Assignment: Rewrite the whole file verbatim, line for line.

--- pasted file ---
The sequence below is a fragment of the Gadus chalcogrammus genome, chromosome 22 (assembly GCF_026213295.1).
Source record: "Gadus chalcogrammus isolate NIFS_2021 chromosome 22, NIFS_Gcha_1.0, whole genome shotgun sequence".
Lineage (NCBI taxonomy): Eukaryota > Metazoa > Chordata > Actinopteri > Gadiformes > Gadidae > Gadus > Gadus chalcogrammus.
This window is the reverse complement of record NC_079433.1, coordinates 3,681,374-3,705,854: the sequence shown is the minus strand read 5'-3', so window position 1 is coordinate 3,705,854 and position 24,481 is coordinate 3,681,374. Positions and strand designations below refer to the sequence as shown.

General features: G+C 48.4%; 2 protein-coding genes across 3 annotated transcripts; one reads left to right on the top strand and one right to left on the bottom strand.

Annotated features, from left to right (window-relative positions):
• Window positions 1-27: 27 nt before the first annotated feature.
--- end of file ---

The sequence below is a fragment of the Gadus chalcogrammus genome, chromosome 22 (assembly GCF_026213295.1).
Source record: "Gadus chalcogrammus isolate NIFS_2021 chromosome 22, NIFS_Gcha_1.0, whole genome shotgun sequence".
Lineage (NCBI taxonomy): Eukaryota > Metazoa > Chordata > Actinopteri > Gadiformes > Gadidae > Gadus > Gadus chalcogrammus.
This window is the reverse complement of record NC_079433.1, coordinates 3,681,374-3,705,854: the sequence shown is the minus strand read 5'-3', so window position 1 is coordinate 3,705,854 and position 24,481 is coordinate 3,681,374. Positions and strand designations below refer to the sequence as shown.

General features: G+C 48.4%; 2 protein-coding genes across 3 annotated transcripts; one reads left to right on the top strand and one right to left on the bottom strand.

Annotated features, from left to right (window-relative positions):
• Window positions 1-27: 27 nt before the first annotated feature.